Hans Hurst was born and brought up in the roads just off the Newtownards Rd in East Belfast- the homeland of the Belfast shipyard workers. He lost his father and mother when he was young and then lived with his older brother, my great grandfather.
Bored as a linen worker in Belfast he joined the Royal Irish Rifles as a private in the first week of the First World War and so his life began to change. He also changed his name to Brian Desmond Hurst. It started with the cruel slaughter of his battalion at Gallipoli in 1915. War was the catalyst for a change of luck. He studied art in Canada, Paris and New York and a lucky break in Hollywood saw him moving from in front of the camera to behind the camera and being mentored by the legendary film director, John Ford. He and Ford remained lifelong friends. Returning to the UK Hurst directed over 30 films over four decades over three continents. He is more recognised for his classics Scrooge (starring Alistair Sim) and Tom Browns Schooldays. His ten war and conflict films stand out to me and our book was constructed building on years of research. Each of the ten films are profiled below in this post with links to many rare clips and the documentaries I’ve made over the last decade.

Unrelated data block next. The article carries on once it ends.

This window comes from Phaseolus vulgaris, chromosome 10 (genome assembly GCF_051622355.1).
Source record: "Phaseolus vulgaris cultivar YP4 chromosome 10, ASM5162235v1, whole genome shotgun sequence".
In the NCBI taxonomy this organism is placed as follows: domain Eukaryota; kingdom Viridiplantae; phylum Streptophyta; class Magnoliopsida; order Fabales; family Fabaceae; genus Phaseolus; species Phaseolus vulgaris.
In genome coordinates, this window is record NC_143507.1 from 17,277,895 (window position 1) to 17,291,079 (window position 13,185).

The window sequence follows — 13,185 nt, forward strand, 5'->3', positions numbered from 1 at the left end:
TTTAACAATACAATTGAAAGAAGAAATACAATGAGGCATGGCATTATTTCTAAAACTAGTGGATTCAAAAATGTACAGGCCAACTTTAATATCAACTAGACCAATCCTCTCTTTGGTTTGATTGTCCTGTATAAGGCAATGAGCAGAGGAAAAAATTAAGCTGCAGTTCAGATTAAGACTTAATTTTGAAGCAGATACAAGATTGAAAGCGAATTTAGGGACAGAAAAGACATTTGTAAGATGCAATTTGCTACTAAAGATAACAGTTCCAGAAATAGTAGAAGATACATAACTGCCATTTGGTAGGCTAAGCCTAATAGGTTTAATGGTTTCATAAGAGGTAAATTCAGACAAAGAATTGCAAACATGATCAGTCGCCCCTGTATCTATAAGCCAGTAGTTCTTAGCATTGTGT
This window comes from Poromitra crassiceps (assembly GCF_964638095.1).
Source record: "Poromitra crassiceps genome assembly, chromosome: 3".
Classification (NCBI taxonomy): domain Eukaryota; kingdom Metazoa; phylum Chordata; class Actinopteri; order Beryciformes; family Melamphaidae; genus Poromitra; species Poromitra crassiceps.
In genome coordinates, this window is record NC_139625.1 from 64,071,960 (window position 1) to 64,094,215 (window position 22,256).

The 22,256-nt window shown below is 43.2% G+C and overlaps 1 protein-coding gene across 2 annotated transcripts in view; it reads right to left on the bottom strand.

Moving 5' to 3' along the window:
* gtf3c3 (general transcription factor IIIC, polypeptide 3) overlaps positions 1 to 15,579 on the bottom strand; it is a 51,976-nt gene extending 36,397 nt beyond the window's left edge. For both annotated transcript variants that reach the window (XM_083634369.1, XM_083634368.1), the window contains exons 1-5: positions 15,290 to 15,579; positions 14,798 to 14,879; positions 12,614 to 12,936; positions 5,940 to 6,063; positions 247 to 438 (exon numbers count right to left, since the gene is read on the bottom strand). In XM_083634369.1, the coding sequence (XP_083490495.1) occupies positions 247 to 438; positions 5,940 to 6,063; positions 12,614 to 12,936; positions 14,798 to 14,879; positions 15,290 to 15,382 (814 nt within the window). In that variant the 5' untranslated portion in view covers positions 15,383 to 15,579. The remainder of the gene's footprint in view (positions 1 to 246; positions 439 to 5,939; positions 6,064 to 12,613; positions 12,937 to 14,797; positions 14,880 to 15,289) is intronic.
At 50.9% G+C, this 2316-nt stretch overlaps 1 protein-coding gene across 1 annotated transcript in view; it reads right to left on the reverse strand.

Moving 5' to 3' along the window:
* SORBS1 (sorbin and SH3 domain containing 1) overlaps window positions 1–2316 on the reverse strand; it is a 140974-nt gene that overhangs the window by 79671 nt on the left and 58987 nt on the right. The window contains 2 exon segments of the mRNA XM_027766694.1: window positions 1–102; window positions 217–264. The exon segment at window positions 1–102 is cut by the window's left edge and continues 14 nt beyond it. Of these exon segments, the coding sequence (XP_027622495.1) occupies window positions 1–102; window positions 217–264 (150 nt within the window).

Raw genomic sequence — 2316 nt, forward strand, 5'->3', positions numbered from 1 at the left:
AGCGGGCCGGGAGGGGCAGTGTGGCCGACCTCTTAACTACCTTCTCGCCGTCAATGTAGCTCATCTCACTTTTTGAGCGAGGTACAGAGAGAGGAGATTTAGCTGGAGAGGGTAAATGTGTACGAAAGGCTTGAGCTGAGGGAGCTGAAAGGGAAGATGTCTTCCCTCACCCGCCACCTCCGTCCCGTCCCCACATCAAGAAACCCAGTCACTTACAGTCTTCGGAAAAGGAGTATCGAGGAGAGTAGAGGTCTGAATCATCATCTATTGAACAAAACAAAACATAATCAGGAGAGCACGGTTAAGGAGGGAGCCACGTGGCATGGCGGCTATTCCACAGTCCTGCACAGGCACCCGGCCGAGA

It helps show that Hurst is arguably one of the greatest UK war film directors. Two films of special interest in Belfast would be A Letter From Ulster from 1942 about the American troops training in Northern Ireland There is also a rare clip from Ourselves Alone made by Hurst in 1936 which was banned in Belfast.